"The problem is the intensifying U.S. military activities in the region. The U.S. is sending more and more warships, military airplanes more frequently to the region. This is really raising the risks of any conflicts or confrontation," he said. Enditem
In the desert of southeastern Jordan, over 2,000 Chinese are working to construct the Attarat Oil Shale Power Plant, which is expected to become Jordan's largest power plant upon completion, meeting around 15 percent of the country's electrical needs.
He said that China has achieved rapid growth in part thanks to its opening-up to and cooperation with the rest of the world, including the United States, adding that China's continued growth has also created impetus for sustained growth and an enormous market for the United States and other countries.
However, the U.S. government is sticking to the wrong path. By wantonly breaching the privacy of government officials targeted by the "sanctions," the United States has gone against its own stance on democracy, freedom and respect for human rights.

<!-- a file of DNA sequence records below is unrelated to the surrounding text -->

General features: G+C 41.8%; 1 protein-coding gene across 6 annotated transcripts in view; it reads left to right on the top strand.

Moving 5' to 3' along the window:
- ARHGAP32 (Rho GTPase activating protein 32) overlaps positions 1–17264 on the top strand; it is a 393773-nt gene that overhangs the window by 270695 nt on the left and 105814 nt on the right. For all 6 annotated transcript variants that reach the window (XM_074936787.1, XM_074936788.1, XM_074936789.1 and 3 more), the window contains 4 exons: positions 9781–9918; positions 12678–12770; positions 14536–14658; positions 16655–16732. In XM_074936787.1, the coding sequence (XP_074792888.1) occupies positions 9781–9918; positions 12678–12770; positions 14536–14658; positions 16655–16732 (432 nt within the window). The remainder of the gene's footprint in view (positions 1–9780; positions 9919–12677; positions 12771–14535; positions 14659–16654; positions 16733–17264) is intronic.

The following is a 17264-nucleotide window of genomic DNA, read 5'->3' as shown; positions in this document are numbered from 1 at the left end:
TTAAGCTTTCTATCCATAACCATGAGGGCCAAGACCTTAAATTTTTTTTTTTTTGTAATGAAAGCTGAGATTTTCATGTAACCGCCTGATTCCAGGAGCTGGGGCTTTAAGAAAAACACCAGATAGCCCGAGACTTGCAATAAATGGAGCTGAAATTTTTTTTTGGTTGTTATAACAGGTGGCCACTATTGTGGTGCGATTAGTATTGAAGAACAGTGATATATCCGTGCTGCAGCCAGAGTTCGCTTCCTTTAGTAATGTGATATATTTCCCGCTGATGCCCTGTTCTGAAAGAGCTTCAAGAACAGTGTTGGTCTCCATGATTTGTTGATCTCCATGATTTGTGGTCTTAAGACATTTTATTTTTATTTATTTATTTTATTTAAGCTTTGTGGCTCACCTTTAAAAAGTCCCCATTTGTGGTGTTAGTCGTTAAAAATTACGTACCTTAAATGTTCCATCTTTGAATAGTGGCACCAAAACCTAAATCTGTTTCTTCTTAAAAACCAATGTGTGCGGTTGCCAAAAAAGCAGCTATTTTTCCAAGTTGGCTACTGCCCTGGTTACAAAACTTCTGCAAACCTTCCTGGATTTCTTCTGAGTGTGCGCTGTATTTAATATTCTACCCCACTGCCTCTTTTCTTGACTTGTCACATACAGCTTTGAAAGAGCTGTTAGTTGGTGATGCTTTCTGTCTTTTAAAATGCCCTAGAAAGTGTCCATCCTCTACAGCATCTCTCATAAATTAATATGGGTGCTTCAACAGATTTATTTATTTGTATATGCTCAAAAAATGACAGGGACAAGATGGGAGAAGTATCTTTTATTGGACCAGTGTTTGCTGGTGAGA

Data from Chinese customs show that trade between China and Saudi Arabia grew 4 percent annually in the first quarter. According to the Chinese Embassy in Egypt, trade in goods between China and Egypt saw a volume of 5.484 billion dollars during the first five months of this year, up 1.12 percent year-on-year.
-- China rejects any attempt to create a so-called "new Cold War".
"Both Fiji and China have rich and diversified cultures. We should and we do respect each other's culture and learn from each other," he said.
"When we say mutual respect, this includes the respect of our culture and history. As developing countries, both China and Fiji share a lot in terms of long history, very old culture and seeking common development. We can learn from each other and we can help each other including cooperation in the field of archives," he said.
The sanctions against them show that China will never back down on major issues related to China's national sovereignty, security and development interests.
The two countries are unlikely to have greater confrontation since "for purely economic reasons, it is not convenient for them to enter into a dangerous escalation," said Carrion.
"Today we are in the 21st century. Why should we allow history to repeat? Why should we repeat what happened in the last century when we are faced with so many new challenges, global challenges? I don't think a new cold war would serve anybody's interests or will give us any solution to the problem," Cui said, responding to a question on the recent speech on China by U.S. Secretary of State Mike Pompeo at the Nixon Library.